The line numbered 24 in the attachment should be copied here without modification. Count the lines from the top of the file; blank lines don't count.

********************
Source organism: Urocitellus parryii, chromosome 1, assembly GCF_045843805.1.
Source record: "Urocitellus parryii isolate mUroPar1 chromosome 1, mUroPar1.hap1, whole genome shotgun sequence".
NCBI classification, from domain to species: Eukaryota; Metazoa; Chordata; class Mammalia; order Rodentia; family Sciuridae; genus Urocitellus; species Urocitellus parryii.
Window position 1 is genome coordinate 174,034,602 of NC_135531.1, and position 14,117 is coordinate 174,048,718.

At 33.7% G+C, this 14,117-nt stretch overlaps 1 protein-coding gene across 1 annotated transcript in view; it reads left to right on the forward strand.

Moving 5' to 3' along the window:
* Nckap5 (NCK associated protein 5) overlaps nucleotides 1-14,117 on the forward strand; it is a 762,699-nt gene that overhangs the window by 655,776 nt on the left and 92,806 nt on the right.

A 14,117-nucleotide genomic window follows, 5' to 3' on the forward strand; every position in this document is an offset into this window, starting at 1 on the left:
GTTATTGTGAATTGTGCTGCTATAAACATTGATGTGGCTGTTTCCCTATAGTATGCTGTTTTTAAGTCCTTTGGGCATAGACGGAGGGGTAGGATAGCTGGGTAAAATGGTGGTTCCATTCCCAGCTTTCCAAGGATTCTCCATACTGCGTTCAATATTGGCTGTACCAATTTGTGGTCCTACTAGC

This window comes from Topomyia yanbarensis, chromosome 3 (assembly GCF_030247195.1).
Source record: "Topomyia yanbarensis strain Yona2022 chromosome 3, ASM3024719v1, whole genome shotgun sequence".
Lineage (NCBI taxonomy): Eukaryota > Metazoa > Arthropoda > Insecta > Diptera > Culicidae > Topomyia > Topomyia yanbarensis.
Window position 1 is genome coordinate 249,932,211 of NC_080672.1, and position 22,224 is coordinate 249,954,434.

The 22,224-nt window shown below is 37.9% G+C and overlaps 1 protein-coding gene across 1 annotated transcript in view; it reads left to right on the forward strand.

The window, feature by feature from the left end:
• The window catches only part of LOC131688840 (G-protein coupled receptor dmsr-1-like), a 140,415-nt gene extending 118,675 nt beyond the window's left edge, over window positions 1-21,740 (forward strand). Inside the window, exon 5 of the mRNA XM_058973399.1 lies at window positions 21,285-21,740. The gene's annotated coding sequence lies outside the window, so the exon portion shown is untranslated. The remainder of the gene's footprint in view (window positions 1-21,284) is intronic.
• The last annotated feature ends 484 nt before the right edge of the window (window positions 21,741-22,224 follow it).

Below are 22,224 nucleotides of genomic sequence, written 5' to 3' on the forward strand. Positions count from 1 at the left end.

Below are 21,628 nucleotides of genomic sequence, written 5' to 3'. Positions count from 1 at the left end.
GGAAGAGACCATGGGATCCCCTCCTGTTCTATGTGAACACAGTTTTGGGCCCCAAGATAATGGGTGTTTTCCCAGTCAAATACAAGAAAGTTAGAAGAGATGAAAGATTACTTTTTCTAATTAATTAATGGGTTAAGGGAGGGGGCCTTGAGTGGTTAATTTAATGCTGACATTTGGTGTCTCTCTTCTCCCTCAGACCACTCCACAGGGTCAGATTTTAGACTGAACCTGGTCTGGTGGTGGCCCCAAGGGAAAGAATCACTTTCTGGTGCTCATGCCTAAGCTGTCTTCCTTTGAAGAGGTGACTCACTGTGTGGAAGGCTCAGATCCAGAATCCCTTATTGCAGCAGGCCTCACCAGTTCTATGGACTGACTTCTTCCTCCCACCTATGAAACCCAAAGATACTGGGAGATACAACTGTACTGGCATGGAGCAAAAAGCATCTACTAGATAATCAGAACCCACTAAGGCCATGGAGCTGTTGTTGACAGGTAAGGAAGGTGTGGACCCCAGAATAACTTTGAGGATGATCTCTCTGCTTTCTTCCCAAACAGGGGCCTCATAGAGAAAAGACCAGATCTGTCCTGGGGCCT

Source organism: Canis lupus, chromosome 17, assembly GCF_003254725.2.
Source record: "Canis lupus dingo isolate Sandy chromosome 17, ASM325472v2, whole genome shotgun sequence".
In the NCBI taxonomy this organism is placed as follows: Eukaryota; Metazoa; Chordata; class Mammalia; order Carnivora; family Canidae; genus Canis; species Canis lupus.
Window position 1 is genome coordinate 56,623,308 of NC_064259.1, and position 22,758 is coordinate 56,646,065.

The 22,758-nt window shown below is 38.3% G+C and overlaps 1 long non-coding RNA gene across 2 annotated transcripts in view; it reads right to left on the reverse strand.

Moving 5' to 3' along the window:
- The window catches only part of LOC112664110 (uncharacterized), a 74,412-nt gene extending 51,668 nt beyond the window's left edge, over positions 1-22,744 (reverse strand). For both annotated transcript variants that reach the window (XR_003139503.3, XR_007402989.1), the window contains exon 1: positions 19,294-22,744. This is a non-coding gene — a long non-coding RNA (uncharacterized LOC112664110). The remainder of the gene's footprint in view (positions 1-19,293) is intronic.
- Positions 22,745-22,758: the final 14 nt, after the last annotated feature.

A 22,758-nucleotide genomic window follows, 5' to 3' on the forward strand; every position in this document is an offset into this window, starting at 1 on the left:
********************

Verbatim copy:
Window position 1 is genome coordinate 56,623,308 of NC_064259.1, and position 22,758 is coordinate 56,646,065.